In Brazil, MasterCard and Telefonica created a joint venture that allows Vivo customers to carry out financial transactions on their mobile phones.

Large banks are arriving

The partners in enterprises that are beginning to tap this enormous potential include large international banks like Citi and Scotiabank as well as national and regional banks like Itau and Caixa Economica Federal (Brazil), Banamex, Azteca and Banorte (Mexico), Banco de la Pampa and Banco San Juan (Argentina), and Banco Nacional (Costa Rica).

Specialized companies like NovoPayment and Movilway are also playing an essential role by providing platforms and payment systems. MasterCard and Visa, meanwhile, offer widely accepted branded cards, networks of merchants and payment processing. Telecommunications companies like Telefonica and Mexico’s Telecomm Telegrafos, plus chains of retailers and supermarkets, are also getting in on the action.

These players are attracted by the appeal of sharing small fees from millions of clients as the unbanked and underbanked scramble into the middle class in countries like Brazil, Mexico and Colombia.

“This new middle class is aspiring to higher standards of living, and banking services are part of this,” said Fernando Iraola, Citi’s regional head of transaction services for Latin America and Mexico.

Banks generally don’t work directly with the unbanked but team up with partners, said Neil St. Germain, senior vice president of U.S.-based Speer and Associates, a financial industry consulting firm.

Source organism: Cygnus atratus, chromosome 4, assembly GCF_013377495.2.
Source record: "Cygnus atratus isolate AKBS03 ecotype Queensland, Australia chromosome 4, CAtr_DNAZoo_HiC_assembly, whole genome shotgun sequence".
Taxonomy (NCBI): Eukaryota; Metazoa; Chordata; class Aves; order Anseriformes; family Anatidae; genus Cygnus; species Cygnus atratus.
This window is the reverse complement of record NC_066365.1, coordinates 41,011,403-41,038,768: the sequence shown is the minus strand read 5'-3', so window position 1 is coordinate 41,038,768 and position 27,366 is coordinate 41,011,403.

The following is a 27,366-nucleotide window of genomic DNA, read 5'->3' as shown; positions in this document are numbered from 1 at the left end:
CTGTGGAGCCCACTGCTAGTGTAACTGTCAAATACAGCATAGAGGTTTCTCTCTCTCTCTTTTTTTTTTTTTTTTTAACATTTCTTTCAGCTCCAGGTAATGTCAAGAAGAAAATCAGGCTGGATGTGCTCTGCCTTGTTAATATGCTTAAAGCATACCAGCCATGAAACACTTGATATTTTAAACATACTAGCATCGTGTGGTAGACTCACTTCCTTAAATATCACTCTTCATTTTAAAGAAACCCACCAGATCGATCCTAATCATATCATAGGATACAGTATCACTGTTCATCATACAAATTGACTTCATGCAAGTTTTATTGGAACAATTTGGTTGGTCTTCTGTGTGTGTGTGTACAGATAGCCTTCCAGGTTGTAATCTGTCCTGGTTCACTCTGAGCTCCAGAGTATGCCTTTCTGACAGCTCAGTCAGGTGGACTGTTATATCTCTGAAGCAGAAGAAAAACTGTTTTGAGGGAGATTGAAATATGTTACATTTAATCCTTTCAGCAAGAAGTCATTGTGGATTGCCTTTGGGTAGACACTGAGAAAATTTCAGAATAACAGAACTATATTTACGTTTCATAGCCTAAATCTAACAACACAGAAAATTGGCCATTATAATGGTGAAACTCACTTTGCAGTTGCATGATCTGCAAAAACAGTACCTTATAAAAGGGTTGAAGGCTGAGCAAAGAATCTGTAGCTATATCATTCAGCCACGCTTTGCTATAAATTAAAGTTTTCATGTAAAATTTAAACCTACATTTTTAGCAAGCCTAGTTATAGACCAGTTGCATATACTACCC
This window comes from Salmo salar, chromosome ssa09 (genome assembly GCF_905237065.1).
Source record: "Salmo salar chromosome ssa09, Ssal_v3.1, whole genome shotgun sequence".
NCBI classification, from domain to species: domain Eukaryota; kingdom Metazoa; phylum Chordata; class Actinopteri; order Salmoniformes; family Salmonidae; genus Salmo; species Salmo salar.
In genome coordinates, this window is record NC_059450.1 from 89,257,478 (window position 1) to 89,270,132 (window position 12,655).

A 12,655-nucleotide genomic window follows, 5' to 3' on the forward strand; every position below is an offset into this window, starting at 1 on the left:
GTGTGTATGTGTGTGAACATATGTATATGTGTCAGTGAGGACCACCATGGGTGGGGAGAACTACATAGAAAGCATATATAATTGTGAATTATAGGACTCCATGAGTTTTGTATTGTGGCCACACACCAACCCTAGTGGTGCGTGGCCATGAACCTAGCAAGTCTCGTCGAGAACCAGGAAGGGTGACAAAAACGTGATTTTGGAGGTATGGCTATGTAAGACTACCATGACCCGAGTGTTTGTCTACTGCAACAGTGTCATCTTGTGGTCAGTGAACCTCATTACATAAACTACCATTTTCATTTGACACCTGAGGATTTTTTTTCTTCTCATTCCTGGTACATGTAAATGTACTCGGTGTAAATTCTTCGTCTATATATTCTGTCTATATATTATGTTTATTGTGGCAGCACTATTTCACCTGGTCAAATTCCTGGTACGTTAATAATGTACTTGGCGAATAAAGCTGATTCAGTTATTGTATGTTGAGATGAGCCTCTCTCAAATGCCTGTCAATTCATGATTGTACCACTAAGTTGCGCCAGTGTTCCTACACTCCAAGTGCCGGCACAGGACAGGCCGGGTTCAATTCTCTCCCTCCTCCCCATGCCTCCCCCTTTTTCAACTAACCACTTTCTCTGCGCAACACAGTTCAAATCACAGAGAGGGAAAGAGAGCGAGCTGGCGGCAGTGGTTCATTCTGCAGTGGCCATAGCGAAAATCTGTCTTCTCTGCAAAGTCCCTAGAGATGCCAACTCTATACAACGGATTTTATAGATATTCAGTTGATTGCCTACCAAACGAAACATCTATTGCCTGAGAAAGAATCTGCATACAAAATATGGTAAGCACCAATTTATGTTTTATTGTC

One spur to reaching the unbanked market is government. “Governments want to include people in the financial system, and provide cash cards in assistance programs in countries like Brazil,” St. Germain said.  For example, governments can use plastic cards –either stored-value or debit cards– to pay public employees, or distribute benefits like monthly food payments or government pensions.

Another motivating factor is the high pe-netration of mobile phones in Latin America, offering a way to link potential customers to financial institutions, St. Germain noted. According to figures issued by Bradesco in 2011, Brazil, then with a population of 194 million, had 224 million cell phones.

MasterCard, whose credit and debit cards are issued through financial institutions, is working to serve Latin America’s unbanked market via reloadable prepaid cards, mobile phones, microbusiness credit and debit cards.

“How can we reach the next billion consumers worldwide and the next 10 million merchants?” asked Miami-based Jürgen Wassmann, regional head of emerging payments for Latin America and the Caribbean at MasterCard Worldwide. “Traditionally, through the urban base, but now there is an opportunity in Latin America to partner with mobile network operators and reach consumers that are unbanked with prepaid or debit cards,” he said.

“Mobile financial services are an important connection and can link emerging financial ecosystems that are developing in the region,” Citi’s Iraola said.

“Connecting the dots and correctly pricing the systems and services leads to a profitable and sustainable business model.”